Recently, my boss gave me an assignment with vague instruction, including the solitary bit of guidance: “Don’t screw it up.”
This edict echoed in my mind yesterday, when I read a story at Autobloggreen about some troubles that a few prospective Nissan Leaf purchasers are facing regarding having a car charger installed in their garage. It seems Aerovironment, the maker of the de facto Leaf charger, has an installation mechanism that may not be as flexible as it needs to be. The result is that installation fees, in many cases, are higher than they should be. Significantly higher. Outrageously, ridiculously higher.
Nissan made it known a while back that the average price for the charger, including installation in your garage, would be about $2,200. Some folks were surprised (and perturbed) to find out that much of this cost is for the actual installation. And now, a subset of these people are understandably pissed to discover that, even if their garage is pre-wired for the charger (meaning installation consists of a couple of bolts and actually plugging in the unit), they might be paying $1,200 for the installation alone.
Obviously, there will be cases where the Leaf charger installation will should cost much less (or much more) than average. It disturbs me to think that installation guidelines and pricing policies may be such that all installation circumstances can’t be suitably handled, with the result being a lot of frustrated (and ultimately former) potential EV purchasers. When people ask me why I think electric-drive vehicles will be successful THIS TIME around, my honest response is that, this time, we’re doing it differently. We’re doing it right. We’re introducing vehicles and building charging infrastructure on a scale that’s unprecedented, and that paves the way for even broader commercialization in the future. There’s momentum and support from the auto makers, the general public, and federal, state, and local governments.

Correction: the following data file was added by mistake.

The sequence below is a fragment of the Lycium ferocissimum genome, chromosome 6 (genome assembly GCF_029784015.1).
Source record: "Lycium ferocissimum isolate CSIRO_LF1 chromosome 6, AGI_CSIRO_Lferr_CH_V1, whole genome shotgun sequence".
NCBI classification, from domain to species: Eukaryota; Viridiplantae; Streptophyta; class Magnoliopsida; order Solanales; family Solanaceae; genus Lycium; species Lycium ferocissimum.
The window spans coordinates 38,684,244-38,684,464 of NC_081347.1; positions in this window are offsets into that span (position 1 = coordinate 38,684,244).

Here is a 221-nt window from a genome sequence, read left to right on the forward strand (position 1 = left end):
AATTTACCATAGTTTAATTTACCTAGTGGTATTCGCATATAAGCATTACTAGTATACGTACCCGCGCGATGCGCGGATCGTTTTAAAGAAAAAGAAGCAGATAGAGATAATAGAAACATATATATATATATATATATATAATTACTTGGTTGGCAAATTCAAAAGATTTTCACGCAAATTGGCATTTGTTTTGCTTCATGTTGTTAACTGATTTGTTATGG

…But it’s a balancing act. A few mis-steps could derail the whole process. And this is an example, as trivial as it is, of one such stumble.
Fortunately, purchasers of the Leaf have other sources for a home charger, and may even be able to get one for free. But if the whole experience of acquiring an electric vehicle and the required charger is a pain in the ass, it’s not going to happen.
So, please, don’t screw this up.